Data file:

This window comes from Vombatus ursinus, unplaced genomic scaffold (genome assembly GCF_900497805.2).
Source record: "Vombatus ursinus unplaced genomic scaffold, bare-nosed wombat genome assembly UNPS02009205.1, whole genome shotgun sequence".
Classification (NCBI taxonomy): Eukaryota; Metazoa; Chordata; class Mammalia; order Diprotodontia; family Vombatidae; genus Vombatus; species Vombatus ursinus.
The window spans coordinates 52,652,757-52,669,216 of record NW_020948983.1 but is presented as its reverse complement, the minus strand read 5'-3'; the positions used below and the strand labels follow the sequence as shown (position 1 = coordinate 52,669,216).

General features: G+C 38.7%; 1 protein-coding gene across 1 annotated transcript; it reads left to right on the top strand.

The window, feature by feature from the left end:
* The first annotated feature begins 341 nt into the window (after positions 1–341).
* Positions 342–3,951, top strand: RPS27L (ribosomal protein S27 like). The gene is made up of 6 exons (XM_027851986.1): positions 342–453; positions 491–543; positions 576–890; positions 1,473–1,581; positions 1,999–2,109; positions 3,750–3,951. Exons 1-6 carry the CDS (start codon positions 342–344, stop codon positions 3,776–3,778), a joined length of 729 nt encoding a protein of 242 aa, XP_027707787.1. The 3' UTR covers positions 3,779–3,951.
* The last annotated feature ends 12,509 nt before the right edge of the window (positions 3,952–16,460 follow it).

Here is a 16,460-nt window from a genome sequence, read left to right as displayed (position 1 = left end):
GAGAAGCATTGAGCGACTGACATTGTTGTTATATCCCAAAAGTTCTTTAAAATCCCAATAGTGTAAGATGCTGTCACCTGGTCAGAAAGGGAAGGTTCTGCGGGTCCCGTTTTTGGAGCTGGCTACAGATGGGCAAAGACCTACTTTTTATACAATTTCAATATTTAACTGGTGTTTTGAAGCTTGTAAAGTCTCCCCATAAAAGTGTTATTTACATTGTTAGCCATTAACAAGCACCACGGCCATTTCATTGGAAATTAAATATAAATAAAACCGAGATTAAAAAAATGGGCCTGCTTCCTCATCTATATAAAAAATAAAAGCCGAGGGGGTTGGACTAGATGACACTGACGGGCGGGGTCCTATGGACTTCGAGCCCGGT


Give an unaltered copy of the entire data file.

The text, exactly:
This window comes from Vombatus ursinus, unplaced genomic scaffold (genome assembly GCF_900497805.2).
Source record: "Vombatus ursinus unplaced genomic scaffold, bare-nosed wombat genome assembly UNPS02009205.1, whole genome shotgun sequence".
Classification (NCBI taxonomy): Eukaryota; Metazoa; Chordata; class Mammalia; order Diprotodontia; family Vombatidae; genus Vombatus; species Vombatus ursinus.
The window spans coordinates 52,652,757-52,669,216 of record NW_020948983.1 but is presented as its reverse complement, the minus strand read 5'-3'; the positions used below and the strand labels follow the sequence as shown (position 1 = coordinate 52,669,216).

General features: G+C 38.7%; 1 protein-coding gene across 1 annotated transcript; it reads left to right on the top strand.

The window, feature by feature from the left end:
* The first annotated feature begins 341 nt into the window (after positions 1–341).
* Positions 342–3,951, top strand: RPS27L (ribosomal protein S27 like). The gene is made up of 6 exons (XM_027851986.1): positions 342–453; positions 491–543; positions 576–890; positions 1,473–1,581; positions 1,999–2,109; positions 3,750–3,951. Exons 1-6 carry the CDS (start codon positions 342–344, stop codon positions 3,776–3,778), a joined length of 729 nt encoding a protein of 242 aa, XP_027707787.1. The 3' UTR covers positions 3,779–3,951.
* The last annotated feature ends 12,509 nt before the right edge of the window (positions 3,952–16,460 follow it).

Here is a 16,460-nt window from a genome sequence, read left to right as displayed (position 1 = left end):
GAGAAGCATTGAGCGACTGACATTGTTGTTATATCCCAAAAGTTCTTTAAAATCCCAATAGTGTAAGATGCTGTCACCTGGTCAGAAAGGGAAGGTTCTGCGGGTCCCGTTTTTGGAGCTGGCTACAGATGGGCAAAGACCTACTTTTTATACAATTTCAATATTTAACTGGTGTTTTGAAGCTTGTAAAGTCTCCCCATAAAAGTGTTATTTACATTGTTAGCCATTAACAAGCACCACGGCCATTTCATTGGAAATTAAATATAAATAAAACCGAGATTAAAAAAATGGGCCTGCTTCCTCATCTATATAAAAAATAAAAGCCGAGGGGGTTGGACTAGATGACACTGACGGGCGGGGTCCTATGGACTTCGAGCCCGGT